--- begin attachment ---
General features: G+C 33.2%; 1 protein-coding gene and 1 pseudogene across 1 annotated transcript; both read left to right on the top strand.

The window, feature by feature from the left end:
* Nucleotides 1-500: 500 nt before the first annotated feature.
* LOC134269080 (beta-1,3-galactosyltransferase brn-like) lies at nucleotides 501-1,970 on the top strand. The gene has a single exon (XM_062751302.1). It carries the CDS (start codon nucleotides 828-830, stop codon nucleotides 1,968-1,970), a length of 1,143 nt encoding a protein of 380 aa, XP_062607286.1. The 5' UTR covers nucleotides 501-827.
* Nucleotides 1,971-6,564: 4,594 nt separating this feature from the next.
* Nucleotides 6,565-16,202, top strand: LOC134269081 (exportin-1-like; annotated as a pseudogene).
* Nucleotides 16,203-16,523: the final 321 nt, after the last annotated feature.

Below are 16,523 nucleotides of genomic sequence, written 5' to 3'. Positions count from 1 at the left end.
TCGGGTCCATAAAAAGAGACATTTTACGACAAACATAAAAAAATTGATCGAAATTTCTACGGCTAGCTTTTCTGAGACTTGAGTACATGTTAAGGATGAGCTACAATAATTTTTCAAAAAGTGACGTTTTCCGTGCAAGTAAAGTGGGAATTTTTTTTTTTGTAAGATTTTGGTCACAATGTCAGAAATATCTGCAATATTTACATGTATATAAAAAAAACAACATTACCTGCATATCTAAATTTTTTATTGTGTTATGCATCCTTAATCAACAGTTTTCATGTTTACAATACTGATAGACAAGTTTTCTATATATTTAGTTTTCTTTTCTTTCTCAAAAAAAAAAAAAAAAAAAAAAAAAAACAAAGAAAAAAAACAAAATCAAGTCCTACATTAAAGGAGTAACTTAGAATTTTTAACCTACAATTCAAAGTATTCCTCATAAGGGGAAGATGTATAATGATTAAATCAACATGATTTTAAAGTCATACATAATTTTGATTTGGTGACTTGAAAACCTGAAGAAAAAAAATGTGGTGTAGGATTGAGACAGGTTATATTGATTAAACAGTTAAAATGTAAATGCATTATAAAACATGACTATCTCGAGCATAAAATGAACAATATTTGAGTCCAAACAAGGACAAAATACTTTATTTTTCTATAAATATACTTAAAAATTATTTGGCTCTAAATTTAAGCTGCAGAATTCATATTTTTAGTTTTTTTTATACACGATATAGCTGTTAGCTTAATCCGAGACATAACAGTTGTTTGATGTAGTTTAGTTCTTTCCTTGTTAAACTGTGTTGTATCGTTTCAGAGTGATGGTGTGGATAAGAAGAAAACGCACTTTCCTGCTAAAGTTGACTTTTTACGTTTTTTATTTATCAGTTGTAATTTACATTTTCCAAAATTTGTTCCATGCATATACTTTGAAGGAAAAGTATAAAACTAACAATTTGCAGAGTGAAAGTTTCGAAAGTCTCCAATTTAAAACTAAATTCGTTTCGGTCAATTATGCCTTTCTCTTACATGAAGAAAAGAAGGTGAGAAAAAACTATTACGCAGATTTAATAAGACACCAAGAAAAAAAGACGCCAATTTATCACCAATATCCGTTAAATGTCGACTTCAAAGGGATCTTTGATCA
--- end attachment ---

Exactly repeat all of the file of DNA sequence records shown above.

General features: G+C 33.2%; 1 protein-coding gene and 1 pseudogene across 1 annotated transcript; both read left to right on the top strand.

The window, feature by feature from the left end:
* Nucleotides 1-500: 500 nt before the first annotated feature.
* LOC134269080 (beta-1,3-galactosyltransferase brn-like) lies at nucleotides 501-1,970 on the top strand. The gene has a single exon (XM_062751302.1). It carries the CDS (start codon nucleotides 828-830, stop codon nucleotides 1,968-1,970), a length of 1,143 nt encoding a protein of 380 aa, XP_062607286.1. The 5' UTR covers nucleotides 501-827.
* Nucleotides 1,971-6,564: 4,594 nt separating this feature from the next.
* Nucleotides 6,565-16,202, top strand: LOC134269081 (exportin-1-like; annotated as a pseudogene).
* Nucleotides 16,203-16,523: the final 321 nt, after the last annotated feature.

Below are 16,523 nucleotides of genomic sequence, written 5' to 3'. Positions count from 1 at the left end.
TCGGGTCCATAAAAAGAGACATTTTACGACAAACATAAAAAAATTGATCGAAATTTCTACGGCTAGCTTTTCTGAGACTTGAGTACATGTTAAGGATGAGCTACAATAATTTTTCAAAAAGTGACGTTTTCCGTGCAAGTAAAGTGGGAATTTTTTTTTTTGTAAGATTTTGGTCACAATGTCAGAAATATCTGCAATATTTACATGTATATAAAAAAAACAACATTACCTGCATATCTAAATTTTTTATTGTGTTATGCATCCTTAATCAACAGTTTTCATGTTTACAATACTGATAGACAAGTTTTCTATATATTTAGTTTTCTTTTCTTTCTCAAAAAAAAAAAAAAAAAAAAAAAAAAACAAAGAAAAAAAACAAAATCAAGTCCTACATTAAAGGAGTAACTTAGAATTTTTAACCTACAATTCAAAGTATTCCTCATAAGGGGAAGATGTATAATGATTAAATCAACATGATTTTAAAGTCATACATAATTTTGATTTGGTGACTTGAAAACCTGAAGAAAAAAAATGTGGTGTAGGATTGAGACAGGTTATATTGATTAAACAGTTAAAATGTAAATGCATTATAAAACATGACTATCTCGAGCATAAAATGAACAATATTTGAGTCCAAACAAGGACAAAATACTTTATTTTTCTATAAATATACTTAAAAATTATTTGGCTCTAAATTTAAGCTGCAGAATTCATATTTTTAGTTTTTTTTATACACGATATAGCTGTTAGCTTAATCCGAGACATAACAGTTGTTTGATGTAGTTTAGTTCTTTCCTTGTTAAACTGTGTTGTATCGTTTCAGAGTGATGGTGTGGATAAGAAGAAAACGCACTTTCCTGCTAAAGTTGACTTTTTACGTTTTTTATTTATCAGTTGTAATTTACATTTTCCAAAATTTGTTCCATGCATATACTTTGAAGGAAAAGTATAAAACTAACAATTTGCAGAGTGAAAGTTTCGAAAGTCTCCAATTTAAAACTAAATTCGTTTCGGTCAATTATGCCTTTCTCTTACATGAAGAAAAGAAGGTGAGAAAAAACTATTACGCAGATTTAATAAGACACCAAGAAAAAAAGACGCCAATTTATCACCAATATCCGTTAAATGTCGACTTCAAAGGGATCTTTGATCA